Vol. 197 No. 4
February 29, 2020 cover

Reviews & Previews

Science Visualized



More Stories from the February 29, 2020 issue

  1. Munich airport signs
    Health & Medicine

    The first case of coronavirus being spread by a person with no symptoms has been found

    Coronavirus cases among coworkers in Germany suggest that the virus can spread from person to person before symptoms appear, similar to the flu.

  2. KOTO detector
    Particle Physics

    Misbehaving kaons could hint at the existence of new particles

    Certain extremely rare decays seem to be happening more often than expected, and scientists don’t know why.

  3. Plasma on solar surface

    These are the most detailed images of the sun ever taken

    First images from the Daniel K. Inouye Solar Telescope reveal details on the surface of the sun three times as small as ever seen.

  4. Nebelivka site

    Ancient ‘megasites’ may reshape the history of the first cities

    At least two ancient paths to urban development existed, some archaeologists argue.

  5. honeybees

    Engineered honeybee gut bacteria trick attackers into self-destructing

    Tailored microbes defend bees with a gene-silencing process called RNA interference that takes on viruses or mites.

  6. pterosaur trying to eat squid illustration

    A squid fossil offers a rare record of pterosaur feeding behavior

    150 million years ago, a pterosaur attempted to snatch a squid from the ocean surface and lost a tooth in the process.

  7. CHIME radio telescope

    This is the first fast radio burst known to have a steady beat

    Brief blasts of radio energy from other galaxies keep stumping astronomers, but one seems to be on a 16-day cycle, a new clue in an ongoing puzzle.

  8. football players colliding
    Health & Medicine

    Levels of certain proteins in the blood may act as concussion biomarkers

    College athletes who suffered concussions had elevated blood levels of three proteins, a potential chemical sign that one day may aid diagnosis.

  9. microglia and nerve cells

    Brain cells called microglia eat away mice’s memories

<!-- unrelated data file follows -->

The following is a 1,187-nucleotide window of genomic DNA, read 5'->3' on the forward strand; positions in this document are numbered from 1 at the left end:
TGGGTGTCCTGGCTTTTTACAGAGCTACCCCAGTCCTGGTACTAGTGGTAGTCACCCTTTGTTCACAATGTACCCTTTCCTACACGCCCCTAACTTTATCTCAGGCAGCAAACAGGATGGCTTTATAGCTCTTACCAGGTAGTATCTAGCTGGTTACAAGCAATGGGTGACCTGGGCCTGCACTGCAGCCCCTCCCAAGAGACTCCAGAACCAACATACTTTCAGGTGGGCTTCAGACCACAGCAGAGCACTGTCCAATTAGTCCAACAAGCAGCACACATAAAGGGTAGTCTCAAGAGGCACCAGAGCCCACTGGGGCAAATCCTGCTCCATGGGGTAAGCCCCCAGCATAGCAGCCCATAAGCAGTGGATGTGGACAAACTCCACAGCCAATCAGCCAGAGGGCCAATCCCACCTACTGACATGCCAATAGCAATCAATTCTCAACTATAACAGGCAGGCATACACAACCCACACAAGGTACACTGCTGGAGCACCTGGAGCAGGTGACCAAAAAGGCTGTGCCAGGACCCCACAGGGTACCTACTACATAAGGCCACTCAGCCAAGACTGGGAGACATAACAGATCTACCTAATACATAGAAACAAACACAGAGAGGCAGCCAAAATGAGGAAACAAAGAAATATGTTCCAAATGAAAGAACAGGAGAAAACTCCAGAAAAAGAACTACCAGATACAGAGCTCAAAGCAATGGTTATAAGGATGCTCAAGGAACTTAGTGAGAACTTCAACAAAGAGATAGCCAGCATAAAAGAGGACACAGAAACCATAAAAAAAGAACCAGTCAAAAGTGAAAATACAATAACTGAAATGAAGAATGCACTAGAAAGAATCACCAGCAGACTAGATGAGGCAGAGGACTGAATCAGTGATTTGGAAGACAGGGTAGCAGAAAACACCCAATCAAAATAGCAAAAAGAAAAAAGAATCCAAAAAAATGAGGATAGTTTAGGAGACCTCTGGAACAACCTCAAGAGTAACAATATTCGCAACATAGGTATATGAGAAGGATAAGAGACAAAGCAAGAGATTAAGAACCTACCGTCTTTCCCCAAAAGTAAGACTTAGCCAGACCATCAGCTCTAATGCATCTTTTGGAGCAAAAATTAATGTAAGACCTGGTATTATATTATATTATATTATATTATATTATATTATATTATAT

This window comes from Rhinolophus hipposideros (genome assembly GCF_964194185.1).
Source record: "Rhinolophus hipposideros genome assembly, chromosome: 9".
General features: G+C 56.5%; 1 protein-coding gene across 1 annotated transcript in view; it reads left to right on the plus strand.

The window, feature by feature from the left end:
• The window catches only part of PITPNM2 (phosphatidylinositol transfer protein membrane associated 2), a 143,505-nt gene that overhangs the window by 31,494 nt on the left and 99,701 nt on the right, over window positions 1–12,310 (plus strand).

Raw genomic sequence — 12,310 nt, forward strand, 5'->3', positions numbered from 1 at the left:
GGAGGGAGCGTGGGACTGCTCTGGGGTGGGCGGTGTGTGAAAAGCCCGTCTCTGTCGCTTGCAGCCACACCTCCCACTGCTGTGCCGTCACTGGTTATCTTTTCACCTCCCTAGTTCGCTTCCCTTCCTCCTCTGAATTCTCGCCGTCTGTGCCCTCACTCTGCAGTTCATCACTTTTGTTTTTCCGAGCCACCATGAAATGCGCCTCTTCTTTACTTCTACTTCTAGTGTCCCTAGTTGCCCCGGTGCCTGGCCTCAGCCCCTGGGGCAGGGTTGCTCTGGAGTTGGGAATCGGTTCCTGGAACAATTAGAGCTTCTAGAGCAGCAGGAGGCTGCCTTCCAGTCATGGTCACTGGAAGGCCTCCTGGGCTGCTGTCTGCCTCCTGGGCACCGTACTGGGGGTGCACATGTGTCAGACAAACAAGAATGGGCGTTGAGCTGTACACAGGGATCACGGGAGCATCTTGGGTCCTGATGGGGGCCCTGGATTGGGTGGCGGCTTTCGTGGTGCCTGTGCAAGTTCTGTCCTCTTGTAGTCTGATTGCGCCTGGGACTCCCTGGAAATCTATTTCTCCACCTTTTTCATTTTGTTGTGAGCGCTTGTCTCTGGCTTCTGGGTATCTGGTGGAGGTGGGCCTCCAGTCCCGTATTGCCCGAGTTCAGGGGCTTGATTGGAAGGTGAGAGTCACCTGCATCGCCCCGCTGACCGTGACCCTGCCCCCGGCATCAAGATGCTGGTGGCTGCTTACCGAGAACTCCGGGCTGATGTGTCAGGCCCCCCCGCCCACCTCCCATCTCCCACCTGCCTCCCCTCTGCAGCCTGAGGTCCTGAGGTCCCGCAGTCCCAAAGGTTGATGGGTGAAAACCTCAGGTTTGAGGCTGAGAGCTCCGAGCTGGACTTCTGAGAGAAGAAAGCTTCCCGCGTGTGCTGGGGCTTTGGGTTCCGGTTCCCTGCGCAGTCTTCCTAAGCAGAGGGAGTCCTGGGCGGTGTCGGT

Immune cells that eliminate connections between nerve cells may be one way that the brain forgets.

  10. nanoparticle

    Scientists cooled a nanoparticle to the quantum limit

    Physicists decreased a nanoparticle’s motion to the lowest level allowed by quantum mechanics.

  11. peanuts
    Health & Medicine

    The FDA has approved the first drug to treat peanut allergies

    The drug, called Palforzia, may reduce the dangers of unintentional exposure to peanuts for allergic children.

  12. illustration of blood vessels

    Injecting nanoparticles in the blood curbed brain swelling in mice

    Nanoparticles divert inflammation-causing cells away from the brain after a head injury, a mouse study shows.

  13. microplastic contamination

    Fewer worms live in mud littered with lots of microplastics

    The environmental effects of microplastic pollution are still hazy, but new long-term, outdoor experiments could help clear matters up.

  14. Mount Vesuvius boathouse

    Mount Vesuvius may have suffocated, not vaporized, some victims

    A new study suggests people living near Pompeii who hid in stone boathouses died a slower death when the volcano erupted in A.D. 79.

  15. espresso drip

    How to brew a better espresso, according to science

    To make more consistent and affordable espresso shots, use fewer beans and grind them more coarsely, a new study says.

  16. Humans

    Stress turns hair gray by triggering the body’s fight-or-flight response

    A study in mice finds stress responses deplete cells that give hair its pigment, making the strand white.

  17. solar eclipse

    50 years ago, scientists were studying why the sun’s corona is so hot

    In 1970, scientists were hoping to learn why the sun’s corona is so hot during an eclipse. Fifty years later, the corona’s magnetic field may hold some answers.